NEW YORK - Now that corporate America’s pension promises will be thrust into the spotlight by new regulations, investors should watch for accounting tricks companies may use to reduce their benefit obligations.
New rules from U.S. Financial Accounting Standards Board will force companies to report the status of their pensions and other postretirement employee benefits — as an asset or, for most, a liability if they are underfunded — on their balance sheets rather than have them buried in a footnote to the financial statements.
That means huge liabilities could suddenly drop like a bomb onto balance sheets, putting any deficits squarely in the public view and possibly throwing some lending agreements into question because it may lead to sharp drops in corporate net worth.
Figuring out if any maneuvering is going on won’t be an easy task. Investors will have to closely watch companies’ assumptions for such things as health care and wage inflation that are used to determine the costs of defined benefit plans, which promise retirees a monthly check and often medical coverage.
For years, companies have gotten off easy by agreeing to such benefits without having to immediately set aside ample assets to cover them. Standard & Poor’s estimates that the companies in its benchmark index offering such benefits held assets worth only $1.409 trillion in 2005 to cover $1.870 trillion in pension and other retireebenefit obligations, resulting in a record deficit of $461 billion.
‘‘In the past, analysts, auditors and investors looked at numbers differently if they were in the footnotes vs. the financial statements,’’ said Lynn Turner, a former chief accountant with the Securities and Exchange Commission who is now managing director at the independent research firm Glass, Lewis & Co. ‘‘But when you move something onto the balance sheet, suddenly people want to study it more.’’
Which is why so many in corporate America protested the FASB’s moves. The U.S. accounting rulemaker also intends to eventually revamp how pension funding levels flow into earnings.
Besides just the balance sheet effect of the new rule changes, this could also jeopardize lending agreements should credit ratings be lowered due to the additional liabilities.
Once the rule changes seemed likely, companies fought hard to get the FASB to allow them to measure benefit obligations based on what employees had already earned as opposed to what they could make in the years ahead.
The difference between the two is huge. In 2005, the pension deficit based on the accumulated benefit obligation was about $10 billion for 100 large U.S. public companies with pensions, while it was $96 billion when the projected obligation is used, according to a study by actuarial consultants Milliman Inc.
The FASB didn’t relent, so bigger numbers are likely to show up on balance sheets for public companies with fiscal years starting after Dec. 15. For some companies, that might give them more incentive to end their pension programs — a trend seen in corporate America in recent years as pension costs have soared.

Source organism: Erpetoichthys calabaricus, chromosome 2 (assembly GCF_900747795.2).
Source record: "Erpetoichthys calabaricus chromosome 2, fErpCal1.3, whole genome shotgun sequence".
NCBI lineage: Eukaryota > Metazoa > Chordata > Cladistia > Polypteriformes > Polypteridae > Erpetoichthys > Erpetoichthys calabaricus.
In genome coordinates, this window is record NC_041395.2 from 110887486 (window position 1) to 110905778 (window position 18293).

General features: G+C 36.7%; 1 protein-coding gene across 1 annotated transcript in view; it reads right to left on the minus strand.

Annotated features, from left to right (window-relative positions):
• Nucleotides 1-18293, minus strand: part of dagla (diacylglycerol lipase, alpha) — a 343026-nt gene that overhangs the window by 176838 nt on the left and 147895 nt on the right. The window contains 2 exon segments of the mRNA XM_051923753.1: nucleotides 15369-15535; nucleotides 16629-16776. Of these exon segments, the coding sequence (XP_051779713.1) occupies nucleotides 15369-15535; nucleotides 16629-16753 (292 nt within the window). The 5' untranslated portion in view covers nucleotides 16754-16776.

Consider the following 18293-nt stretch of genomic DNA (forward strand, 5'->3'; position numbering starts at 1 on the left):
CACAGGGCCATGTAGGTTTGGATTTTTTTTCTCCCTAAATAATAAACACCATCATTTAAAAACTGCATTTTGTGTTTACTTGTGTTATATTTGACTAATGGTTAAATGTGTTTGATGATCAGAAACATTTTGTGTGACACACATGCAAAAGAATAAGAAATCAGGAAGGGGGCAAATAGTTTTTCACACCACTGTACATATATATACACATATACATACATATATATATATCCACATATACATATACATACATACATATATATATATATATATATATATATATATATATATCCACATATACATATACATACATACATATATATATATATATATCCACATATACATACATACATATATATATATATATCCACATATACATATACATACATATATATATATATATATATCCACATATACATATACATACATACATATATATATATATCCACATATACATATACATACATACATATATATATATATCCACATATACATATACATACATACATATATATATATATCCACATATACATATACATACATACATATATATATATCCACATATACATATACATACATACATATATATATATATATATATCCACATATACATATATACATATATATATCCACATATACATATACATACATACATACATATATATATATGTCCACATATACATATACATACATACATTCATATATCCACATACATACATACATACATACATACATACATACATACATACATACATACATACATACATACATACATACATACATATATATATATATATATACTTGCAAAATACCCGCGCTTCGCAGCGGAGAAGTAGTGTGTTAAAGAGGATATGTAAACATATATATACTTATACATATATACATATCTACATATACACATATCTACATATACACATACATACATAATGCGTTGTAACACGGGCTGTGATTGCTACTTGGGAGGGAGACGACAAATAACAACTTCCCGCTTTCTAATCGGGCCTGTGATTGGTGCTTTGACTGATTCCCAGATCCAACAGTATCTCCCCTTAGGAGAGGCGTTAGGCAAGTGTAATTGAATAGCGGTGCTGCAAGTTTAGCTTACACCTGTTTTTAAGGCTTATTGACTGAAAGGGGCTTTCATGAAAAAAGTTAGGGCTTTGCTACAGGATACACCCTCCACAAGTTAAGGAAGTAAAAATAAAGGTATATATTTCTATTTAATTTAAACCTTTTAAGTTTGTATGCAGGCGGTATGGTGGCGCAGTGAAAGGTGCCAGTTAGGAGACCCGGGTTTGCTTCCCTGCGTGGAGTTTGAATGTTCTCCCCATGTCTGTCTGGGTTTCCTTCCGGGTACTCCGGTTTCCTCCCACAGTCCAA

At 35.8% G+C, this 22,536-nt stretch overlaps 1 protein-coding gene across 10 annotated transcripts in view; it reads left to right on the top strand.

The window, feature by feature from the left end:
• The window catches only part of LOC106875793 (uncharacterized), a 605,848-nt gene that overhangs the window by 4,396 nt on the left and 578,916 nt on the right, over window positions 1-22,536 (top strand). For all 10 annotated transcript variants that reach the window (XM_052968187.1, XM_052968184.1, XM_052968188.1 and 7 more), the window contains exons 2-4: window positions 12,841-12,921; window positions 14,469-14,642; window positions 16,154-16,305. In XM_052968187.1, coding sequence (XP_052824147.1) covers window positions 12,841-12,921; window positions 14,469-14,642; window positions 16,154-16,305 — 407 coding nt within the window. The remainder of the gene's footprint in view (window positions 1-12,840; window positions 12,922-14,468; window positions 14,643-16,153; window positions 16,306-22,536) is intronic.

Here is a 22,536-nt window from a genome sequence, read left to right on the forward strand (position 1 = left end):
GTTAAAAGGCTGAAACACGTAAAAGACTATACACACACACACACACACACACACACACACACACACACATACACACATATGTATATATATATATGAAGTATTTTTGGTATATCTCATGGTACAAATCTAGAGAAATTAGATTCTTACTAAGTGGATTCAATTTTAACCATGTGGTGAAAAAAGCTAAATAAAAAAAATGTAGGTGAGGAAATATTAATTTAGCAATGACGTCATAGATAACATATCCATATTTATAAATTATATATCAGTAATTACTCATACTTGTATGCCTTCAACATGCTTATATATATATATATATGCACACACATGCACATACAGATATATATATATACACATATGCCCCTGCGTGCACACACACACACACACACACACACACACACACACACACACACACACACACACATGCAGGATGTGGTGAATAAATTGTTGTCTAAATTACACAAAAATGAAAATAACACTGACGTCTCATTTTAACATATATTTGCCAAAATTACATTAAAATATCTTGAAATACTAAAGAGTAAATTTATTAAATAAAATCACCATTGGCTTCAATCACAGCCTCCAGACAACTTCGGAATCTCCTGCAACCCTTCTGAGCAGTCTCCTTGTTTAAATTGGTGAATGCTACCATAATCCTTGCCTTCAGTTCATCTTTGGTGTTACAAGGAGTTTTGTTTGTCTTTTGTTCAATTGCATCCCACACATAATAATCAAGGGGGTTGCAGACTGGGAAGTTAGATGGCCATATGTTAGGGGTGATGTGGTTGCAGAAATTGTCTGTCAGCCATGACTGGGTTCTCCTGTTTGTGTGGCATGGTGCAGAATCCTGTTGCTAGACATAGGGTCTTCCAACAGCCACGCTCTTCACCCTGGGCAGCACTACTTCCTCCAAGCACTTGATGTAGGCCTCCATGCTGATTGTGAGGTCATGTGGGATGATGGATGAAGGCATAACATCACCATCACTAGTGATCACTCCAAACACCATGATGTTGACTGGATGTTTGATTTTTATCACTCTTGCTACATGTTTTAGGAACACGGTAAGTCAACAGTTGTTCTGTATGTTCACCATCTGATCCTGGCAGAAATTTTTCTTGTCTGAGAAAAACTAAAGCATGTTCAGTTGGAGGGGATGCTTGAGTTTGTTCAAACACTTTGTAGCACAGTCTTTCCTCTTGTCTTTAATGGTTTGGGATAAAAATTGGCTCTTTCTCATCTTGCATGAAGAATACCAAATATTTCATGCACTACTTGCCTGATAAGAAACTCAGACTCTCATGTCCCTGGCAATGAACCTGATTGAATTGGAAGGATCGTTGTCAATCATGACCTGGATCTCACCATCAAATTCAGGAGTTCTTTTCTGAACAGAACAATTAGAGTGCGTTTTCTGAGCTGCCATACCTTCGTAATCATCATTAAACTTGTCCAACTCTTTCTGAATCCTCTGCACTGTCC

Other companies might instead try to trim the size of such obligations. That could be done by capping what they are willing to shell out for such things as retiree health care or shifting some of the financial burden to their workers.
But they could also reduce such obligations by low-balling some of the assumptions used to calculate the amounts owed, notes Jack Ciesielski, author of the popular industry newsletter The Analyst’s Accounting Observer.
For instance, in determining the projected benefit obligation, companies use a rate of expected future salary increases for employees entitled to the pension benefits. By tinkering even just a little with that — which can be largely based on management’s view of wage growth — a company could significantly lower the liability.
Investors can see that information in the pension footnote found in the annual report, where companies give the rate of compensation increase for the last few years. It should raise a red flag if that rate differs from the trend seen in the past or from what competitors show.
Companies also have discretion over health care cost trend rates, which they have been underestimating for years. The median estimated long-term rate of health care inflation was 5 percent every year since 2001 for the 245 companies in the S&P 500 that disclosed such information. But those costs have been rising about 10 percent a year, Ciesielski said.
While missing such targets help lower benefit obligations at one point in time, companies could ultimately have to pay for such mistakes.
For instance, UPS Inc. forecast a health care cost trend rate of 8.5 percent for 2005 and expects to hit a steady rate of 5 percent by 2009. Should the Atlanta-based company be wrong with such predictions, every one-percent gain in its assumed health care cost trend rates could cost it $88 million in post-retirement benefit obligations, according to securities filings.
Shifting such benefit obligations to the balance sheet is better accounting — in terms of practice. But that doesn’t mean all companies are really accounting better.